The ends of the inflator housing 38, generally of light metal, are turned radially inwardly as at 46, sealingly engaging an inflator housing cap 50, which receives ignitor housing 52 and simultaneously seals the parts of the inflator 16.

Surrounding the inflator housing 38 is a cylindrical metal diffuser 18 having perforations 54 spaced circumferentially and longitudinally thereof, and giving access to the interior of the cushion 14, which may comprise a fine-mesh material, and is sealed by means not shown against the outer surface of the diffuser near its end 60.

At one end 60 of the diffuser 18, its edge 62 is engaged by a vent cone or cap 64. The cone 64 comprises a radial disk or web portion 66 apertured at 68 to fit around a portion of the inflator housing cap 50 and retained between inflator housing cap 50 and ignitor housing 52. The cone 64 is made of a material whose flexibility increases with temperature.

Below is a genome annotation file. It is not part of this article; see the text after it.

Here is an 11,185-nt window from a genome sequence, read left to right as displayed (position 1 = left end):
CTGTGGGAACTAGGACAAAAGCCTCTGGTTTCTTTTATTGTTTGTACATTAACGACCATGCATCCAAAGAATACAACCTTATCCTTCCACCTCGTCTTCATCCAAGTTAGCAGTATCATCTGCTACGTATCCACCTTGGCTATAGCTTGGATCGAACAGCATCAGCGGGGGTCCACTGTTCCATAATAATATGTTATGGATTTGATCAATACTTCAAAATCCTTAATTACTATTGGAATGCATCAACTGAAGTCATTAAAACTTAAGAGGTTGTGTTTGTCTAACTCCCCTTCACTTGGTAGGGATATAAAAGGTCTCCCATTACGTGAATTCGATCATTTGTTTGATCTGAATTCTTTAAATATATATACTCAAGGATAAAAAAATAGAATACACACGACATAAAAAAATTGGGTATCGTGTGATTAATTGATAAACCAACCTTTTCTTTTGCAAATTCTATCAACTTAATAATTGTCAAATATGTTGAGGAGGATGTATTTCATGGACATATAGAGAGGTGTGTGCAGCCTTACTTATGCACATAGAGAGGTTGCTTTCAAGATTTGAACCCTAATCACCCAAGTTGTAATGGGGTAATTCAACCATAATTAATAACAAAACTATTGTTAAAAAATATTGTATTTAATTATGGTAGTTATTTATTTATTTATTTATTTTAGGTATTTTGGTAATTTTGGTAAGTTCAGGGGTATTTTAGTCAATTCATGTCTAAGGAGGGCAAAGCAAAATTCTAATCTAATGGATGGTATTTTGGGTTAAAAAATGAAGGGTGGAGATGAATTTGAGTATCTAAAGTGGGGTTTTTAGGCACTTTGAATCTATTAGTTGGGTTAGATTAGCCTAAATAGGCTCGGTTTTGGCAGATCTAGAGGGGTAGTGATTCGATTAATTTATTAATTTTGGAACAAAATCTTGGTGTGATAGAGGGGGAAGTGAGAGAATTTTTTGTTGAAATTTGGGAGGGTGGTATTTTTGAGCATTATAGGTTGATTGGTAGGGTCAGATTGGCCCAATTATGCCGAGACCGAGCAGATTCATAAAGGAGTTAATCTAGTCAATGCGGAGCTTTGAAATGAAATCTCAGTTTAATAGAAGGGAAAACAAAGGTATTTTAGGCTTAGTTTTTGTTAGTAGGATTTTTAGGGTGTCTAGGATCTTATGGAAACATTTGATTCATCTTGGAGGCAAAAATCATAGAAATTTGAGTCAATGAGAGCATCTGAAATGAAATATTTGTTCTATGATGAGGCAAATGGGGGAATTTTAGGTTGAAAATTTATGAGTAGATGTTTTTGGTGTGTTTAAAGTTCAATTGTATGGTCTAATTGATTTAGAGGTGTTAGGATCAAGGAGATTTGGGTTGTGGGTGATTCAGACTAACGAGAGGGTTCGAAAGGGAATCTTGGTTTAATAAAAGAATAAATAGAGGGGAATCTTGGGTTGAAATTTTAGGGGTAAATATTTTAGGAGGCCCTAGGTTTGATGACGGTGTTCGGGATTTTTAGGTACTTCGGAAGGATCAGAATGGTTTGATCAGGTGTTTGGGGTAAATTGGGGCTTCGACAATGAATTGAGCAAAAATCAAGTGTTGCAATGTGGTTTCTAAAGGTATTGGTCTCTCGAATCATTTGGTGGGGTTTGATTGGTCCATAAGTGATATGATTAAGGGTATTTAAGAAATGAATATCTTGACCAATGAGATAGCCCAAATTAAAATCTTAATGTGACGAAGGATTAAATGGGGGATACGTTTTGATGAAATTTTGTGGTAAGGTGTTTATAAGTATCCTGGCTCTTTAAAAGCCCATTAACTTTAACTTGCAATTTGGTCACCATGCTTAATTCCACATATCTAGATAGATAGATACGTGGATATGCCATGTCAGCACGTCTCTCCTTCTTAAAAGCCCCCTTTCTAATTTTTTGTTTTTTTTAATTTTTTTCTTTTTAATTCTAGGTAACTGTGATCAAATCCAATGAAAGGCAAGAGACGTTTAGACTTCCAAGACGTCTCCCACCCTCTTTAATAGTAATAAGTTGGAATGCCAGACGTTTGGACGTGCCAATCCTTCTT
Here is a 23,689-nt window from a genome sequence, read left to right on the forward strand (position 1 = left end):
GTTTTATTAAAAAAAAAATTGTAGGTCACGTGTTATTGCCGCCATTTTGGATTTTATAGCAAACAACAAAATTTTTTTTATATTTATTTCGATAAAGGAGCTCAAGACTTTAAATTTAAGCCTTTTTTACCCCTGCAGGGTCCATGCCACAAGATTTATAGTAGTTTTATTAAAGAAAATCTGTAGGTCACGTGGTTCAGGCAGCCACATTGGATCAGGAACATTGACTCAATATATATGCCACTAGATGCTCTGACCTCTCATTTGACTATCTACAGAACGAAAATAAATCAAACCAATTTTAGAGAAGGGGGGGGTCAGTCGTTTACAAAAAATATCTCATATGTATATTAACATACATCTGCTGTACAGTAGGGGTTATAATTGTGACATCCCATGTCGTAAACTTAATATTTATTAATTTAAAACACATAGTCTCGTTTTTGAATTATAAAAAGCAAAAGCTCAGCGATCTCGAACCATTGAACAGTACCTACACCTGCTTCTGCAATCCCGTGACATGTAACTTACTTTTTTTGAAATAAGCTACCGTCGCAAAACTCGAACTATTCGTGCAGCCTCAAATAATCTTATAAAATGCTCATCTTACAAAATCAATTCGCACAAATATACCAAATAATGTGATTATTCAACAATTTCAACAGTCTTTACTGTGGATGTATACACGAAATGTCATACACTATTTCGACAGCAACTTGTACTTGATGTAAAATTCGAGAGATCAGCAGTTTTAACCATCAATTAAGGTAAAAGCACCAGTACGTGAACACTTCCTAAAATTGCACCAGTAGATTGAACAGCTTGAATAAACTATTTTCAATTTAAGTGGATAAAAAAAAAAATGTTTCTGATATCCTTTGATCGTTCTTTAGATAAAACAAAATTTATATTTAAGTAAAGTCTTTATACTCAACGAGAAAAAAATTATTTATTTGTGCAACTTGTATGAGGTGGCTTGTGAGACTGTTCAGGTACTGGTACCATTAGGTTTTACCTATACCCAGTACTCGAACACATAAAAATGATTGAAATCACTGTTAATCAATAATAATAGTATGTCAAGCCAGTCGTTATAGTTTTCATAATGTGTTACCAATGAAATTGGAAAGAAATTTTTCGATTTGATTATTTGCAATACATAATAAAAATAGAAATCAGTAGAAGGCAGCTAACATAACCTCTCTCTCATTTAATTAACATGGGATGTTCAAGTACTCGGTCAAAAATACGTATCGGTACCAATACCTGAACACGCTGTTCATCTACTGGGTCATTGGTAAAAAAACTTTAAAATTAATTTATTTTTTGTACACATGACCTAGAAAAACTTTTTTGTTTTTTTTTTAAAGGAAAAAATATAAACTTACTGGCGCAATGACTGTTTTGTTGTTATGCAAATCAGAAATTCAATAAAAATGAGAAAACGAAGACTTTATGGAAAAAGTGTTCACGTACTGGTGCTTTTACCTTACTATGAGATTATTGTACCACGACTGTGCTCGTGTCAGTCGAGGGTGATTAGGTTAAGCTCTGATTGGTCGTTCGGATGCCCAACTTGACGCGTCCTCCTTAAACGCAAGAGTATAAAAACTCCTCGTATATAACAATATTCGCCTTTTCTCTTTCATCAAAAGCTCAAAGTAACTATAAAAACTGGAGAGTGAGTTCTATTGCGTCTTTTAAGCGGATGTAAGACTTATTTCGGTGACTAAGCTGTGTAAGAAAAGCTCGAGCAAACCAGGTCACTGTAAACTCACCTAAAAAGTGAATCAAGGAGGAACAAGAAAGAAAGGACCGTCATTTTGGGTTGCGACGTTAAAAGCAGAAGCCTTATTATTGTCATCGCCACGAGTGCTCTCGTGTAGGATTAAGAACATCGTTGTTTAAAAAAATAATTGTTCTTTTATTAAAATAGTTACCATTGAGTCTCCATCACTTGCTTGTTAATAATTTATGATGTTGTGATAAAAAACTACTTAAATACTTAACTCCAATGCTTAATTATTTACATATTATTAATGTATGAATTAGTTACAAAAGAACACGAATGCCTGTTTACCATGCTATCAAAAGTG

The disk 66 terminates at its outer radial edge in an annular rim portion 74. The portion of the rim facing the diffuser cylinder is notched axially and radially as at 76 to sealingly accommodate the diffuser edge 62. Radially inwardly of the notch 76 is an annular lip 78 which fits slidingly between the radially inner surface of the diffuser 18 and the radially outer surface of the inflator housing 38.

At the opposite end of the generator, the end 61 of the diffuser 10 may be drawn against a portion of the support housing 100 by means of stud 102 and nut 104 on inflator housing 38, also trapping and sealing the wall of cushion 14. The major portion of the generator 10 will thus be located internally of the cushion 14, with the vent cone 64 extending outside the cushion.